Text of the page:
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The Castle of Heroes

March/April 2020

Ireland Lough Key Rock WideThe modern poet W.B. Yeats (1865–1939) was one in a line of centuries of Irish bards who, like the personal poets of the MacDermot kings, wrote about the Rock of Loch Cé. Yeats called the Rock the “Castle of Heroes” and envisioned it becoming a utopian community that would function as a kind of living shrine to the Irish past and a place to practice what he termed “a ritual system of evocation and meditation to reunite the perception of the spirit of the divine, with natural beauty.” In his description of this ritual system, Yeats combined his worship of the mystical might of Ireland’s past and his belief in the occult with his political agenda—in particular, Irish nationalism and an ardent desire to drive the English from the country.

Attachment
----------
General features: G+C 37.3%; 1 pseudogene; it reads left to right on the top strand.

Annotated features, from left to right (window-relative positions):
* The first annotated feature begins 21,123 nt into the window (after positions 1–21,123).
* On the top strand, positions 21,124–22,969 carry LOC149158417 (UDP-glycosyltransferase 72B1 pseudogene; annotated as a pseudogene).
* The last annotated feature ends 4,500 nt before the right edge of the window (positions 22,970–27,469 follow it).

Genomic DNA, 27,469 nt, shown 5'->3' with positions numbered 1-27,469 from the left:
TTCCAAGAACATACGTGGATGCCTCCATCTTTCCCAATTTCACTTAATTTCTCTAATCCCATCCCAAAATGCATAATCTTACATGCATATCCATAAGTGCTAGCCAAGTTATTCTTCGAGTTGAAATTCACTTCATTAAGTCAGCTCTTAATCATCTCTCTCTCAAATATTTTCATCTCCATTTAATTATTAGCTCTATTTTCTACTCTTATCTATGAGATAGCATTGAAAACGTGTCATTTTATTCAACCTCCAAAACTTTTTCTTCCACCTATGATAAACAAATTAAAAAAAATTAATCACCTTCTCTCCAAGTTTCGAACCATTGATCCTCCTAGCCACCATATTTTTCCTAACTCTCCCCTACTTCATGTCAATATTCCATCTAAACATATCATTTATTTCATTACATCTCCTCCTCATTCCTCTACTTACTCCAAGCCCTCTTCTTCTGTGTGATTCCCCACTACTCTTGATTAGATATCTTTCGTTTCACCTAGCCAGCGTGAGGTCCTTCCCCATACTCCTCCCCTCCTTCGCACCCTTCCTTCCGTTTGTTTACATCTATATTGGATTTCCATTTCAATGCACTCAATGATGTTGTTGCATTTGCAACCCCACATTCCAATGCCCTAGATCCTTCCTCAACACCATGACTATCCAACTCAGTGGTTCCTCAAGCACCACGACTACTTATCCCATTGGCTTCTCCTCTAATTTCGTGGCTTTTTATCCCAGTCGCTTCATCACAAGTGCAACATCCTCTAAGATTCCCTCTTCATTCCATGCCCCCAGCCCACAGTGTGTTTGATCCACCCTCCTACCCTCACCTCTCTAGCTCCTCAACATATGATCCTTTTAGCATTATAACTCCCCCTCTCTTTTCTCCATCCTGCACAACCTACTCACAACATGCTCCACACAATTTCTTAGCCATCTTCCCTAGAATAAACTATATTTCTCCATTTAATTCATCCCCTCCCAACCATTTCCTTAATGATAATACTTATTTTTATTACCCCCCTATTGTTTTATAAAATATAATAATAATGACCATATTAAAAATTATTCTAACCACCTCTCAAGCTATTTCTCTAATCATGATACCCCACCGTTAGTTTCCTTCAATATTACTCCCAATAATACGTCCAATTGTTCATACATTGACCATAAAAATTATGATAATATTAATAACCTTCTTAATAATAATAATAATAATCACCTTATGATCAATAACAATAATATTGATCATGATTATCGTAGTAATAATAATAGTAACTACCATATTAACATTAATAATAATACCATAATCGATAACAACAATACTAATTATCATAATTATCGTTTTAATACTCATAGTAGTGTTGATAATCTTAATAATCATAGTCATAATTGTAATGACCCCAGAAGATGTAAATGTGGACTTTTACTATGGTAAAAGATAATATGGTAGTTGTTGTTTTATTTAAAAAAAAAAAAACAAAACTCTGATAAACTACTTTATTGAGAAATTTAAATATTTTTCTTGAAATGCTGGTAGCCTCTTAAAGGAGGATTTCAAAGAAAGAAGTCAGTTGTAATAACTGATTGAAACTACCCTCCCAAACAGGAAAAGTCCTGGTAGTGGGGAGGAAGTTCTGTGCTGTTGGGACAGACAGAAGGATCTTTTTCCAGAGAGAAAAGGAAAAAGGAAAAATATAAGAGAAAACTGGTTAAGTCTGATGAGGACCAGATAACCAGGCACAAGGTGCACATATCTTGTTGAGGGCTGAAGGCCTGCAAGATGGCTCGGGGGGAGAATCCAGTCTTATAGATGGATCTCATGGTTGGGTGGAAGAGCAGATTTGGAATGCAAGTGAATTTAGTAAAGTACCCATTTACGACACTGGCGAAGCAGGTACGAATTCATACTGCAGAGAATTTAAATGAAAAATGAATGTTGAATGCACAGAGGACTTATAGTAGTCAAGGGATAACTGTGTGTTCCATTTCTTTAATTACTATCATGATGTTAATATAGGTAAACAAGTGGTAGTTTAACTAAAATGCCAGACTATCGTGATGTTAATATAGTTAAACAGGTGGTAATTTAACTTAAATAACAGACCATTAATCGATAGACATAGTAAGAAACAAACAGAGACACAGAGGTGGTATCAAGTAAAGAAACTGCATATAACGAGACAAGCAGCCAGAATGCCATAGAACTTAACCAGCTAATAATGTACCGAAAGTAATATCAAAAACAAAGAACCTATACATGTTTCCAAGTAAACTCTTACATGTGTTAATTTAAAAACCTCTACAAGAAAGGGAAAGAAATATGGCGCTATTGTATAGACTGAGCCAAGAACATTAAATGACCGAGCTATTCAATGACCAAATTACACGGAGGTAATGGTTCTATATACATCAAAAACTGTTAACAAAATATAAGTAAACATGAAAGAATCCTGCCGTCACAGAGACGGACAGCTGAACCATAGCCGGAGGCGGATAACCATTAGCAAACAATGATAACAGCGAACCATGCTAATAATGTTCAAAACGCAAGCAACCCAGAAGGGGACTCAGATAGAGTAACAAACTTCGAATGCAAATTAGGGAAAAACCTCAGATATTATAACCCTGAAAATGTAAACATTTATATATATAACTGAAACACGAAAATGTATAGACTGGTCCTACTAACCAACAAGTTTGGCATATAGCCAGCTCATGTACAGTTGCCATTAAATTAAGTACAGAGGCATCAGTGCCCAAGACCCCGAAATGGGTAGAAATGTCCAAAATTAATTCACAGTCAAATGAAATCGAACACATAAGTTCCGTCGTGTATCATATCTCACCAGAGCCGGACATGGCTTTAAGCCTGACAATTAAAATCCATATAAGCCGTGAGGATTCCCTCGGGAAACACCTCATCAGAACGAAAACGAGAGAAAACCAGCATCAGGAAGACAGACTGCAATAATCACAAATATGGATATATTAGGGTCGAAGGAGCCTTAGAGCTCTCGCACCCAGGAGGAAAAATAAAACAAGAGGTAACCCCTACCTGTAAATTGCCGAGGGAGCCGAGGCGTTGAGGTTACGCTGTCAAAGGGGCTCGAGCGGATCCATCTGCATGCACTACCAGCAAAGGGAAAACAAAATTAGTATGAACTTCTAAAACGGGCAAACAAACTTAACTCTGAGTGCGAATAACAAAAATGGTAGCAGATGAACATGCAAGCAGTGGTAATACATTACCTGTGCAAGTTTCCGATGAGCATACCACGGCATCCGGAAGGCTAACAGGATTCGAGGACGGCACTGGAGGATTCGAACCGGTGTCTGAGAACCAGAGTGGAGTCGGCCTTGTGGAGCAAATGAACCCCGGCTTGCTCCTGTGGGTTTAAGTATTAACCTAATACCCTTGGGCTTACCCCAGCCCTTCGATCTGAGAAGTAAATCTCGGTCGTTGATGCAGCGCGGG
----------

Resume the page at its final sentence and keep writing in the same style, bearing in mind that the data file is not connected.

Medieval Irish poets, too, had functions and powers beyond pure entertainment and delved into both religion and politics. “The medieval Irish bards were the tabloid reporters of their day,” says National University of Ireland Galway archaeologist Daniel Curley. In addition to reciting traditional songs, poems, and myths, medieval Irish bards were kingmakers—and breakers. “There were praise poems and satirical poems,” explains James Schryver of the University of Minnesota Morris, “and your greatest fear as a king is that your poet will satirize you and make it clear that you are no longer fit to be king.” Incidentally, adds Schryver, a poet could also raise blisters on the king’s face through his recitations. In the Middle Ages, as for Yeats, there was political power—and magic—in the words of poets.

Main Article:
Sidebar:
Ireland Lough Key
Inside a Medieval Gaelic Castle
Ireland-Manuscript-Cattle
Medieval Cattle Raiders

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